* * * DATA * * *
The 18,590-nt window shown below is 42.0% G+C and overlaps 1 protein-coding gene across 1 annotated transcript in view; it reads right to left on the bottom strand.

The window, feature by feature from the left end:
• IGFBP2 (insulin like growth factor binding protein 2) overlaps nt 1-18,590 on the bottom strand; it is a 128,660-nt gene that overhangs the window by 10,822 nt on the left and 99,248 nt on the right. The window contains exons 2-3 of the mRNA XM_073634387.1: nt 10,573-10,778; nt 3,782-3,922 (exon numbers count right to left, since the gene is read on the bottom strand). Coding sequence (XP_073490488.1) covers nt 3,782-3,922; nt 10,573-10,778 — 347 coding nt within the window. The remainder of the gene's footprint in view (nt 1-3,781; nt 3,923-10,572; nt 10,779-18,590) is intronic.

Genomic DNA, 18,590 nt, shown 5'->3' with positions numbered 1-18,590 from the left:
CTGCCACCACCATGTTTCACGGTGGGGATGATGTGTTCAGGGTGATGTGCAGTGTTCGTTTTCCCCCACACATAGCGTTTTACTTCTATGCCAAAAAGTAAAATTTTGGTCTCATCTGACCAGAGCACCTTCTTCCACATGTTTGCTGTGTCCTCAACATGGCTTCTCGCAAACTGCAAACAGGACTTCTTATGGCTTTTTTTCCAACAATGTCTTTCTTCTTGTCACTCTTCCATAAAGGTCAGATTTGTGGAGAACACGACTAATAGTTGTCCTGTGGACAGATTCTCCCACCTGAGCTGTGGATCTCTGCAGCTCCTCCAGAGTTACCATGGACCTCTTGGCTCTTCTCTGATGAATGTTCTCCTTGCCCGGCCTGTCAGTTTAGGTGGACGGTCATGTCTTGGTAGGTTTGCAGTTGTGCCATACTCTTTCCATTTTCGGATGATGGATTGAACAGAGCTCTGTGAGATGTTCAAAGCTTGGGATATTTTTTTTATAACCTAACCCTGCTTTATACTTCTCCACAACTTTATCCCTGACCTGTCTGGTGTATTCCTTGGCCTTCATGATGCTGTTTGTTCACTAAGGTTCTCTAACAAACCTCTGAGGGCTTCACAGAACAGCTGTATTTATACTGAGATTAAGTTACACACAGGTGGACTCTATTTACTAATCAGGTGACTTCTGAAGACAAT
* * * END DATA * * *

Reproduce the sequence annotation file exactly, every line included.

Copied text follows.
The 18,590-nt window shown below is 42.0% G+C and overlaps 1 protein-coding gene across 1 annotated transcript in view; it reads right to left on the bottom strand.

The window, feature by feature from the left end:
• IGFBP2 (insulin like growth factor binding protein 2) overlaps nt 1-18,590 on the bottom strand; it is a 128,660-nt gene that overhangs the window by 10,822 nt on the left and 99,248 nt on the right. The window contains exons 2-3 of the mRNA XM_073634387.1: nt 10,573-10,778; nt 3,782-3,922 (exon numbers count right to left, since the gene is read on the bottom strand). Coding sequence (XP_073490488.1) covers nt 3,782-3,922; nt 10,573-10,778 — 347 coding nt within the window. The remainder of the gene's footprint in view (nt 1-3,781; nt 3,923-10,572; nt 10,779-18,590) is intronic.

Genomic DNA, 18,590 nt, shown 5'->3' with positions numbered 1-18,590 from the left:
CTGCCACCACCATGTTTCACGGTGGGGATGATGTGTTCAGGGTGATGTGCAGTGTTCGTTTTCCCCCACACATAGCGTTTTACTTCTATGCCAAAAAGTAAAATTTTGGTCTCATCTGACCAGAGCACCTTCTTCCACATGTTTGCTGTGTCCTCAACATGGCTTCTCGCAAACTGCAAACAGGACTTCTTATGGCTTTTTTTCCAACAATGTCTTTCTTCTTGTCACTCTTCCATAAAGGTCAGATTTGTGGAGAACACGACTAATAGTTGTCCTGTGGACAGATTCTCCCACCTGAGCTGTGGATCTCTGCAGCTCCTCCAGAGTTACCATGGACCTCTTGGCTCTTCTCTGATGAATGTTCTCCTTGCCCGGCCTGTCAGTTTAGGTGGACGGTCATGTCTTGGTAGGTTTGCAGTTGTGCCATACTCTTTCCATTTTCGGATGATGGATTGAACAGAGCTCTGTGAGATGTTCAAAGCTTGGGATATTTTTTTTATAACCTAACCCTGCTTTATACTTCTCCACAACTTTATCCCTGACCTGTCTGGTGTATTCCTTGGCCTTCATGATGCTGTTTGTTCACTAAGGTTCTCTAACAAACCTCTGAGGGCTTCACAGAACAGCTGTATTTATACTGAGATTAAGTTACACACAGGTGGACTCTATTTACTAATCAGGTGACTTCTGAAGACAAT